“That’s definitely something I like about Phnom Penh — you can try things like that out very easily. It’s nice to just go for it, give it a try, see how it goes,” she says.

It’s easy to see this approach in Phnom Penh’s culinary scene, which has boomed in recent years. Cheap rental spaces makes it easier to start a business here, says Timothy Bruyns, a South African chef who helms The Tiger’s Eye, which specialises in fusing Khmer ingredients with modern flavours.

“Phnom Penh is amazing in its dynamic at the moment,” says Bruyns, who arrived five years ago to help set up a luxury resort. “The offering around Phnom Penh is worlds apart from what it was when I first got here.”

Ease of living

One of the city’s biggest draws is its affordability.

A one-bedroom serviced apartment, with amenities like a swimming pool and cleaning service, costs about $500 a month in central Phnom Penh, while a luxury four-bedroom apartment could cost up to about $4,000 a month, according to Lachlan Lee, a manager at IPS Cambodia, a property firm that works predominantly with Americans and Australians.

It’s still very cheap compared to places like New York and Sydney - Lachlan Lee

“It’s a very easy lifestyle compared to living in the larger Western cities. It’s still got a very small town feel to it, and it’s still very cheap compared to places like New York and Sydney,” Lee says. “People come here for the ease of living.”

Chakraborty agrees, saying the variety of food and social scene are comparable to her native Finland. “You have access to all the things you’d expect in a more affordable price, in some cases,” she said.

Cultural adjustments

Still, Chakraborty says that there were small cultural differences she had to get used to. Prior to arriving in Phnom Penh, Chakraborty spent six months in India. In West Bengal, people tend to communicate very loudly, she says. In Phnom Penh, she had to get used to keeping her tone genial even when she was frustrated.

In Phnom Penh, there’s a very mild-mannered interaction

“The way people communicate, sort of a quiet laughing even when they were mad — that was a bit of a shock. This was nothing like India,” she says. “In Phnom Penh, there’s a very mild-mannered interaction.”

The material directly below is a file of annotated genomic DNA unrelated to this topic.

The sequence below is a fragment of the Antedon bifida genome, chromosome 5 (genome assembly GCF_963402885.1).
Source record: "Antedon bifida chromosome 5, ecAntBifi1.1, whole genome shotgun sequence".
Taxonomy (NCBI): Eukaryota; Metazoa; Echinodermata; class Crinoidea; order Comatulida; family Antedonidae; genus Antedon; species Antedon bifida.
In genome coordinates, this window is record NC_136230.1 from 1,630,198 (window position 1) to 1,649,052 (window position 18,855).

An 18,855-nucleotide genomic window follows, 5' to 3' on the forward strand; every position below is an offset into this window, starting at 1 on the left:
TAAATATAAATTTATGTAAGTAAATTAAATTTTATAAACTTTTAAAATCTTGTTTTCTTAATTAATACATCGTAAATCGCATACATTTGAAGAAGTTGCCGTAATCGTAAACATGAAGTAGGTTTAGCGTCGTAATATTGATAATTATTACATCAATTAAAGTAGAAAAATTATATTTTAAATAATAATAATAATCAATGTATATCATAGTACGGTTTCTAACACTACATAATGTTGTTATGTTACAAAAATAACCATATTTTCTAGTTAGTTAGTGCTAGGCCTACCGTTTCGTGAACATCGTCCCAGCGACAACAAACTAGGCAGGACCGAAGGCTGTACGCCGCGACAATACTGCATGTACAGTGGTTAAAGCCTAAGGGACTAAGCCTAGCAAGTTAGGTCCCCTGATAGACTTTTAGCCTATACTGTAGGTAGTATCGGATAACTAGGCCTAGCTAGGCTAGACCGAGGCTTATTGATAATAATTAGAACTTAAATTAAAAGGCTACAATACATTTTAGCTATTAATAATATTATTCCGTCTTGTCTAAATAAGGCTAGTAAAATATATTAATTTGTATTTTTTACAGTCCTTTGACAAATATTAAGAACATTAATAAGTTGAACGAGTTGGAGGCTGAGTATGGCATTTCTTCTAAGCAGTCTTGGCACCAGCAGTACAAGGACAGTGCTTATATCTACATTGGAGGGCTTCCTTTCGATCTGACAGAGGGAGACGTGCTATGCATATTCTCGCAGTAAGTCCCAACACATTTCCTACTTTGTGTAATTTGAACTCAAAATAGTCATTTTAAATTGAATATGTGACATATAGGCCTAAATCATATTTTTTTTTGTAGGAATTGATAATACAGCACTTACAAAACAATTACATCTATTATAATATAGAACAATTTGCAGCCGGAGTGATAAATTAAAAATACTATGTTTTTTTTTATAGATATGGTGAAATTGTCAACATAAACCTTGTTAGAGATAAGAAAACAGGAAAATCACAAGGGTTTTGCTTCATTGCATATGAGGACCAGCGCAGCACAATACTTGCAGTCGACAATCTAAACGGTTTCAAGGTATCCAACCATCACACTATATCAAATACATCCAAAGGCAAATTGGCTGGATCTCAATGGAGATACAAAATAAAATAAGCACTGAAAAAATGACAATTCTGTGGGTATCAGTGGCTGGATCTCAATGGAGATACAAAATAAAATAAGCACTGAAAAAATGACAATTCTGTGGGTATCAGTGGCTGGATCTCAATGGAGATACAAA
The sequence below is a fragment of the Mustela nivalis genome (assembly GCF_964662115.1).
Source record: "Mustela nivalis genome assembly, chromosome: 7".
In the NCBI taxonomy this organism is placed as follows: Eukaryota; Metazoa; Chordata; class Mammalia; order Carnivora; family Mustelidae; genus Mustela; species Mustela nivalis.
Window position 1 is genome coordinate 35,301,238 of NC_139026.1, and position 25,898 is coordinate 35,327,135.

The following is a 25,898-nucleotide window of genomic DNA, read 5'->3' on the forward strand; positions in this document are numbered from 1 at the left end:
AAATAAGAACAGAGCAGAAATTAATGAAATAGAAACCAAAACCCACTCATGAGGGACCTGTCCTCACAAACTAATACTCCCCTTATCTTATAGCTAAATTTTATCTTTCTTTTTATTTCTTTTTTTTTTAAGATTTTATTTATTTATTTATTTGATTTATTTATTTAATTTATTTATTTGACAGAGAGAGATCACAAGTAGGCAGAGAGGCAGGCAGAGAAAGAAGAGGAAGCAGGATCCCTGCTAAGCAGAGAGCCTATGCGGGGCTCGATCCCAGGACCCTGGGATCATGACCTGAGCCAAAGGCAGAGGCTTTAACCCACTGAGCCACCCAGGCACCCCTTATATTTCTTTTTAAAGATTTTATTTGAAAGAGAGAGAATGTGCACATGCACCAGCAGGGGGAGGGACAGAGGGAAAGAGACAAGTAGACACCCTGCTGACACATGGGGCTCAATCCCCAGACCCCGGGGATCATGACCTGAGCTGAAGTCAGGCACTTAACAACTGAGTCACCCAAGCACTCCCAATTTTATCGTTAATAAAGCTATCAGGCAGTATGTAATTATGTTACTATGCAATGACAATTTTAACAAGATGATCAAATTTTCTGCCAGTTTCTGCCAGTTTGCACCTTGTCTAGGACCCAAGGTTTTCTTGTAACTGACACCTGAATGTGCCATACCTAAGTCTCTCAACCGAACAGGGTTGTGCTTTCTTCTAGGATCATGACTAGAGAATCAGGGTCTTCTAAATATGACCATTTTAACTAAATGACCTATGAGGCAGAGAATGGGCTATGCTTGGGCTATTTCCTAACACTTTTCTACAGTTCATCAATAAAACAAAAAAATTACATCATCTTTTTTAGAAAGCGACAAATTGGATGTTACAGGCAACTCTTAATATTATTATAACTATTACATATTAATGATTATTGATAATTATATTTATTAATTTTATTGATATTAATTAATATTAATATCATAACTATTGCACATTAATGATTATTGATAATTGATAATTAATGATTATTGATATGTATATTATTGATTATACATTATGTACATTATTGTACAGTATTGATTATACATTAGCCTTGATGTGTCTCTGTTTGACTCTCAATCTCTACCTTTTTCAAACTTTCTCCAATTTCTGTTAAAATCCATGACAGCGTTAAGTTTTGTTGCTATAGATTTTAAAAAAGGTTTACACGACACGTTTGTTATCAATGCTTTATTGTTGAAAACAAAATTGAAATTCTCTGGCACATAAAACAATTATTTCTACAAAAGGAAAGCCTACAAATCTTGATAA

This also translates to workplace interactions, which many expats find difficult to adjust to, especially if they are coming from cities that stresses efficiency and straight-forward communication.

“A lot of people deal with issues with people being too indirect with their communication at work,” Chakraborty says.

The downsides

Security and safety can be a concern for expats assigned to Phnom Penh. The US State Department’s Bureau of Diplomatic Security has classified Cambodia as a country with a “critical” crime rating, singling out the high frequency of pickpocketing and purse-snatchings.

Yet this is a problem that plagues many cities, and expats would be wise to employ the same common-sense precautions in Phnom Penh as they would in New York or Paris.

“I don’t think it’s an issue personally, but people are thinking of that, especially when they move from a Western country to Phnom Penh,” Lee says.

The biggest issue remains the prevalent corruption, which touches virtually every sector of life, according to Transparency International, which ranked Cambodia 150 out of 168 countries in their Corruption Perception Index, making it the lowest in the region.

Examples of this can be seen in everyday life: it’s not uncommon for traffic police to ask for more money than they should from offenders stopped on the street.

One issue of concern to filmmaker Henderson is the lack of quality, affordable education. Currently, he sends his twin sons to a locally run private school in the centre of the city, which costs $400 each per term. Meanwhile, the international schools in Phnom Penh can range from $15,000 to more than $20,000 a year, a challenge for expats who are not in a lucrative industry, like finance or business, or on financial packages with their firms.

“Now that I have a family, education, healthcare and culture are very important,” Henderson says, explaining that the lack of public parks, as well as a shortage of arts and cultural events, is problematic. “I know my kids are missing something that I had growing up.”

Despite his reservations, he said he would never hesitate to recommend a move to Phnom Penh, especially for those looking to jumpstart a stagnating life.

“The freedom Cambodia has given me — the freedom to build the bridge for my future here — that’s what I like the most, and this is something a lot of people experience,” he says. “It is definitely a life-changing experience.”